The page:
Running back Marion Barber saw his time limited against the Packers because of problems with a fractured left thumb that was causing him trouble on pass protection at Green Bay. Barber had four carries in the first half for 26 yards, but he carried it just one time for minus-1 yard in the second half. The Cowboys went with Tashard Choice because he could handle the blitz pickups.

"We use Marion because he's such a dominant blocker," coach Wade Phillips said, "but he was having problems so we took him out."

If Barber can't get the job done in pass protection, the coaches are more apt to go with Choice rather than Felix.

When Barber's broken left thumb prevented him from blocking effectively in the second half Sunday, the Cowboys turned to Choice to protect Romo.

"He is a better pass protector than Felix, and he picks up the blitzes better," Phillips said of Choice. Hamstring and toe injuries forced Jones to miss 10 games last season, time he could have used honing his blocking skills.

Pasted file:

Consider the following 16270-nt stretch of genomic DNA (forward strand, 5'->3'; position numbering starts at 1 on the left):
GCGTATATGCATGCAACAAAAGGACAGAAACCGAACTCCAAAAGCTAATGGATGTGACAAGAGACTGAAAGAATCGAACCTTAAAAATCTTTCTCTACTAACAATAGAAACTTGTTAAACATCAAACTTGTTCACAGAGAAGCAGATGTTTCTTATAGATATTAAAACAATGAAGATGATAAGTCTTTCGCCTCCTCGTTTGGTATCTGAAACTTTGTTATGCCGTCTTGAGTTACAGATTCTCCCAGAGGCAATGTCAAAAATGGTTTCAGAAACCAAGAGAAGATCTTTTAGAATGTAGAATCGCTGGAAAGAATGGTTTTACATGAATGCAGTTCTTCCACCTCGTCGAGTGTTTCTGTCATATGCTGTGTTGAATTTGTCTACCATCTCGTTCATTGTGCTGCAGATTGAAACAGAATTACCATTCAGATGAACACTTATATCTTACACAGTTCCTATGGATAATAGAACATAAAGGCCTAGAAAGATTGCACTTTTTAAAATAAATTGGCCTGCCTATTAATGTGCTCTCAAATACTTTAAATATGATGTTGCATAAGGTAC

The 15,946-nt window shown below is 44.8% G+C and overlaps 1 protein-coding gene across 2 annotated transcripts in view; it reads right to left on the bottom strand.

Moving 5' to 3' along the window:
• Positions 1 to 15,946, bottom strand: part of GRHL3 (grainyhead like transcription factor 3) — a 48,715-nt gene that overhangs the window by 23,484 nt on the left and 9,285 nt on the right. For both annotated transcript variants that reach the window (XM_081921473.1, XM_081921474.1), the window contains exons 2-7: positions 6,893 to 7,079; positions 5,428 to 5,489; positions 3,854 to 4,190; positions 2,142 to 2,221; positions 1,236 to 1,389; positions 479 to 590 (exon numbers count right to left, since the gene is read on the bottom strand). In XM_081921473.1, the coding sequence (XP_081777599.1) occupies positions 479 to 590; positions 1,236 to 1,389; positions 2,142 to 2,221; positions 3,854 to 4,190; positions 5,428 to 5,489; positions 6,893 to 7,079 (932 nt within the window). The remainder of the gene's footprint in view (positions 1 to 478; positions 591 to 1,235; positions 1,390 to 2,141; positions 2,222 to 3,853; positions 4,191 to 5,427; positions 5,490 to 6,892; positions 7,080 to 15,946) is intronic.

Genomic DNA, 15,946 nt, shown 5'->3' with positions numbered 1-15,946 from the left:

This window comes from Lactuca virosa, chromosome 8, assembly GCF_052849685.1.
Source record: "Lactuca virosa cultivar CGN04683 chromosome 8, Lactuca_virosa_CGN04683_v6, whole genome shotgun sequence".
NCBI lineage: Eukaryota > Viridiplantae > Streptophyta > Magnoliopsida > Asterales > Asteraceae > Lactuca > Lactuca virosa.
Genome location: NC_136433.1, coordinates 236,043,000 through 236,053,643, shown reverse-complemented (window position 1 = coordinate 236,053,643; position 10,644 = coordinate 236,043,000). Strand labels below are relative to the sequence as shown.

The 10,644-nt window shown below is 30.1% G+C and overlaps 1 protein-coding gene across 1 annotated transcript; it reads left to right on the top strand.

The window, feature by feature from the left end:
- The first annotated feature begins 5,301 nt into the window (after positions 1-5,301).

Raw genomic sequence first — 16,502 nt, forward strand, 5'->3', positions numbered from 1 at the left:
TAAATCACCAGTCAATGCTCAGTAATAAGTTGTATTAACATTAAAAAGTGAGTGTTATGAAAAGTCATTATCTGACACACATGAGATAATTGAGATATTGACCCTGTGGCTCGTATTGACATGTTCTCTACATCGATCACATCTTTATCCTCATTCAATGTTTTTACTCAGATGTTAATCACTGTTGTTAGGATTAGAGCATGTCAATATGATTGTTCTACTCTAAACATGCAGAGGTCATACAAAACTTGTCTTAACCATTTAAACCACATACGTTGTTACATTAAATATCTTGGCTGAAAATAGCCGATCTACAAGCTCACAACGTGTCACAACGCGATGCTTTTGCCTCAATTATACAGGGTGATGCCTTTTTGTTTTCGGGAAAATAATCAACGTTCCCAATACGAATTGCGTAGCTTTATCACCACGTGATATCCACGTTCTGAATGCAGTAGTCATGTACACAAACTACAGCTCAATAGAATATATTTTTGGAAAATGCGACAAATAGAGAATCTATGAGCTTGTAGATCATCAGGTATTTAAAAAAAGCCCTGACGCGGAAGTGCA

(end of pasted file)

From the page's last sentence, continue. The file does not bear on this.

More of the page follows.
"He's just not as adept at it yet," Phillips said. "(Choice) knows his assignments well and does a good job of blocking."

We may have seen a decrease in handoffs, but we have seen an increase in the "Razorback" lately.

According to Stats & Information, the Cowboys are fifth in the league in terms of Wildcat plays with seven. Tashard Choice had a touchdown run out of the Wildcat against the Eagles in Week 8.

The Cowboys will need to run the ball against the Redskins. They are first in the league in pass defense, giving up an average of just 162.7 YPG.

Romo will be facing the top-ranked passing defense in the league as well as one of the NFL's most improved pass rushes. The Redskins had 24 sacks last season to tie for the third-worst mark in the league, and have already matched that total. Linebacker Brian Orakpo, the No. 13 overall draft pick, leads all rookies with seven sacks and veteran Andre Carter has eight. Last season, the Redskins failed to sack Romo.